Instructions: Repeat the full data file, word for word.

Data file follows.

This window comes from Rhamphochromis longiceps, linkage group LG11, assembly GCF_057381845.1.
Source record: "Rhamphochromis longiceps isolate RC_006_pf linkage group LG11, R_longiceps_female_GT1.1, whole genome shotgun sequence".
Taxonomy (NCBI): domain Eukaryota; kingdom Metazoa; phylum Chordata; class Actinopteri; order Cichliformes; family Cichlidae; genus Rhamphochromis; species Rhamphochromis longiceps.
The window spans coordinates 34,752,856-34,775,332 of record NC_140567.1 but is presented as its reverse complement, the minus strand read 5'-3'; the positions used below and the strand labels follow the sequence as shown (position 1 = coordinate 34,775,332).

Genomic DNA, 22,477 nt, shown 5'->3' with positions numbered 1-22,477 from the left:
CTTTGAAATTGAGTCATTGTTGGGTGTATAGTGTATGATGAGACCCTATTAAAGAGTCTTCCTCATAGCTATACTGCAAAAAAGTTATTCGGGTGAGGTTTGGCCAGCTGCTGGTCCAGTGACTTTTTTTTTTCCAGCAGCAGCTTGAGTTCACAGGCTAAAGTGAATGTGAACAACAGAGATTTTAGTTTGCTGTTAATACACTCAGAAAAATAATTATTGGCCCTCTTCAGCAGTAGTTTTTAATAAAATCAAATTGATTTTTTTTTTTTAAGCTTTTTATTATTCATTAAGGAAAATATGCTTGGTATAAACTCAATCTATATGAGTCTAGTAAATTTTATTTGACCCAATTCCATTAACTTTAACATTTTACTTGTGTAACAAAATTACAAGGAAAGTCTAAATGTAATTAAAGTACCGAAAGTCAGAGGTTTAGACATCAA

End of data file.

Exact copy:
This window comes from Rhamphochromis longiceps, linkage group LG11, assembly GCF_057381845.1.
Source record: "Rhamphochromis longiceps isolate RC_006_pf linkage group LG11, R_longiceps_female_GT1.1, whole genome shotgun sequence".
Taxonomy (NCBI): domain Eukaryota; kingdom Metazoa; phylum Chordata; class Actinopteri; order Cichliformes; family Cichlidae; genus Rhamphochromis; species Rhamphochromis longiceps.
The window spans coordinates 34,752,856-34,775,332 of record NC_140567.1 but is presented as its reverse complement, the minus strand read 5'-3'; the positions used below and the strand labels follow the sequence as shown (position 1 = coordinate 34,775,332).

Genomic DNA, 22,477 nt, shown 5'->3' with positions numbered 1-22,477 from the left:
CTTTGAAATTGAGTCATTGTTGGGTGTATAGTGTATGATGAGACCCTATTAAAGAGTCTTCCTCATAGCTATACTGCAAAAAAGTTATTCGGGTGAGGTTTGGCCAGCTGCTGGTCCAGTGACTTTTTTTTTTCCAGCAGCAGCTTGAGTTCACAGGCTAAAGTGAATGTGAACAACAGAGATTTTAGTTTGCTGTTAATACACTCAGAAAAATAATTATTGGCCCTCTTCAGCAGTAGTTTTTAATAAAATCAAATTGATTTTTTTTTTTTAAGCTTTTTATTATTCATTAAGGAAAATATGCTTGGTATAAACTCAATCTATATGAGTCTAGTAAATTTTATTTGACCCAATTCCATTAACTTTAACATTTTACTTGTGTAACAAAATTACAAGGAAAGTCTAAATGTAATTAAAGTACCGAAAGTCAGAGGTTTAGACATCAA